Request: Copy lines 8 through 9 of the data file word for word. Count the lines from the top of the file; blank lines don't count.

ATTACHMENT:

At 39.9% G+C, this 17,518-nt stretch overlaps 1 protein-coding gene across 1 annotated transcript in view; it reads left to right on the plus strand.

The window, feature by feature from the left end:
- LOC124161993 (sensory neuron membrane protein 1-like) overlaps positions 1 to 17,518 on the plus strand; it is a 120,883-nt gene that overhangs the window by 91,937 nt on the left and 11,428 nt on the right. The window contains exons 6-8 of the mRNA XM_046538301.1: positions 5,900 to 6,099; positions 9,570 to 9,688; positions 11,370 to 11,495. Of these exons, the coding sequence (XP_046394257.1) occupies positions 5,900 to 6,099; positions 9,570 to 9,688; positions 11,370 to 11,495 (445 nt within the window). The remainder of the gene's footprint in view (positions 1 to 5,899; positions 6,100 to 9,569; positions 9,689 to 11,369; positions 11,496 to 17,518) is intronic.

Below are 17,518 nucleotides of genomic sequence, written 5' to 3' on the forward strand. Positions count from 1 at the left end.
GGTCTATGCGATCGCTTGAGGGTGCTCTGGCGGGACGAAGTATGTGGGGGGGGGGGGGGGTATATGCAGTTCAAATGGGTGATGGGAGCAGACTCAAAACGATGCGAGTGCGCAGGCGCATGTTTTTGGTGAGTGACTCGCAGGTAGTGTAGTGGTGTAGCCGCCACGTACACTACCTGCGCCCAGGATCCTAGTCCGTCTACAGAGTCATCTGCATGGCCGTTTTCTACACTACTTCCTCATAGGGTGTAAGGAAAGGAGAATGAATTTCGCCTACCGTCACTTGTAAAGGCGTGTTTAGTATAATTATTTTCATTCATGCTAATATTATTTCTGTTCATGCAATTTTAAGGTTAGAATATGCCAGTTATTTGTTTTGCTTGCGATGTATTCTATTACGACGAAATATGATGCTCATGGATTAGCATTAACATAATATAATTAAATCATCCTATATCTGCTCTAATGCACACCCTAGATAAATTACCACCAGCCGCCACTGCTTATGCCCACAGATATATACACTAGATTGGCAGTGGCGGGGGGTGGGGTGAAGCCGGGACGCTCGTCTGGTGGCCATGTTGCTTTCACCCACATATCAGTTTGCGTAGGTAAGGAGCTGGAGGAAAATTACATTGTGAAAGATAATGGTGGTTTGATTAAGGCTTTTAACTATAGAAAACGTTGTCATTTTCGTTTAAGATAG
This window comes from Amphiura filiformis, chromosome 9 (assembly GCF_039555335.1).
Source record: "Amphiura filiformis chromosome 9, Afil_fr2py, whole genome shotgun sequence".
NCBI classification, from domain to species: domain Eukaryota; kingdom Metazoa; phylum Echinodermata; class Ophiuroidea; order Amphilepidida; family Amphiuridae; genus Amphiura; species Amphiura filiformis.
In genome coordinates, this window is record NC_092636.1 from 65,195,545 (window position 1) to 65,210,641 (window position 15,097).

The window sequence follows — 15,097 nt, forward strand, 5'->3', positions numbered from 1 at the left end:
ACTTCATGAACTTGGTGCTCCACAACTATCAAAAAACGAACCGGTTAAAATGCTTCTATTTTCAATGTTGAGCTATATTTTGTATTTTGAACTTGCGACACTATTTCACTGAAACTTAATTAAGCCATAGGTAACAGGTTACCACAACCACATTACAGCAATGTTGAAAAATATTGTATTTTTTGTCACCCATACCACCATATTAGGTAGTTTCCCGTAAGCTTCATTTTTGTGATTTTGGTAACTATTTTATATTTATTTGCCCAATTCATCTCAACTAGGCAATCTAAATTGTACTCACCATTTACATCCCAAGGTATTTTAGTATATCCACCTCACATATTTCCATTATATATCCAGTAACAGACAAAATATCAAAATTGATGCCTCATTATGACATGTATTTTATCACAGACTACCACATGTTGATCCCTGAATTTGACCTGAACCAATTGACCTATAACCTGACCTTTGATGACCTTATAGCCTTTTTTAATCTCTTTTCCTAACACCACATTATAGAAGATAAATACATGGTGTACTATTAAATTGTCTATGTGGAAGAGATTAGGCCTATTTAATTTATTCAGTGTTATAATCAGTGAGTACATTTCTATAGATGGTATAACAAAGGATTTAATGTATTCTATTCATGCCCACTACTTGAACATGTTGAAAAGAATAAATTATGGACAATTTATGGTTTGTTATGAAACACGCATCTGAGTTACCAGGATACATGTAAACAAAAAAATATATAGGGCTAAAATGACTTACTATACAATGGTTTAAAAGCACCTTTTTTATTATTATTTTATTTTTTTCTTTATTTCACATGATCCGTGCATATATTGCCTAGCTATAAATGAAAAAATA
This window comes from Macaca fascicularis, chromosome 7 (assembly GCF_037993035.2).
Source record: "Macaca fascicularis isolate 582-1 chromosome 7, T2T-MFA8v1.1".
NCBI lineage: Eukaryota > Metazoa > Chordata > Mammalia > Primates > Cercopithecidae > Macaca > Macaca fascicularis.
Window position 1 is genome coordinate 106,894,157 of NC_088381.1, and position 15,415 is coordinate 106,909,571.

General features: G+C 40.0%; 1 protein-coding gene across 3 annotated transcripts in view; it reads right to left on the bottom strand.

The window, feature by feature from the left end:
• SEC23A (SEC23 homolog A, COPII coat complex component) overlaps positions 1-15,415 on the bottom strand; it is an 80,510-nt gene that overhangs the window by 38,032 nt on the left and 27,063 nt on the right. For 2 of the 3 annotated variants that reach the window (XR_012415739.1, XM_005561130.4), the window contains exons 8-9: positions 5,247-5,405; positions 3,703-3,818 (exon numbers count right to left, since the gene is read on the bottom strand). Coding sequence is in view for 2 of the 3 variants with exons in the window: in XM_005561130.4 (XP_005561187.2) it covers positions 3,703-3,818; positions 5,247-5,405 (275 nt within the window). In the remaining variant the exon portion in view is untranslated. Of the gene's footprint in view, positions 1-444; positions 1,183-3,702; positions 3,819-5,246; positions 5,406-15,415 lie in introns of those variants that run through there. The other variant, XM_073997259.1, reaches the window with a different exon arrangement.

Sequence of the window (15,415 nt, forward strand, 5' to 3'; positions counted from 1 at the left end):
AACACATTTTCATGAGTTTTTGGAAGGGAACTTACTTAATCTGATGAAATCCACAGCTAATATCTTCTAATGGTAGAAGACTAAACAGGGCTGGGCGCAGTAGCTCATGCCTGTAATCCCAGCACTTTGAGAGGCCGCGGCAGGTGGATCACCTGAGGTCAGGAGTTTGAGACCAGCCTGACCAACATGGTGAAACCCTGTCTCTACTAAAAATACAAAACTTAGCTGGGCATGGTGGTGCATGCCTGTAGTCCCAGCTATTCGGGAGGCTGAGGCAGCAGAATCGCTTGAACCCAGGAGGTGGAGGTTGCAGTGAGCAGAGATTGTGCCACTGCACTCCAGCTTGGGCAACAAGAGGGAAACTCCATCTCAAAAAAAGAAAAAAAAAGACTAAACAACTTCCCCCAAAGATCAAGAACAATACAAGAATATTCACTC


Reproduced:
NCBI classification, from domain to species: domain Eukaryota; kingdom Metazoa; phylum Echinodermata; class Ophiuroidea; order Amphilepidida; family Amphiuridae; genus Amphiura; species Amphiura filiformis.
In genome coordinates, this window is record NC_092636.1 from 65,195,545 (window position 1) to 65,210,641 (window position 15,097).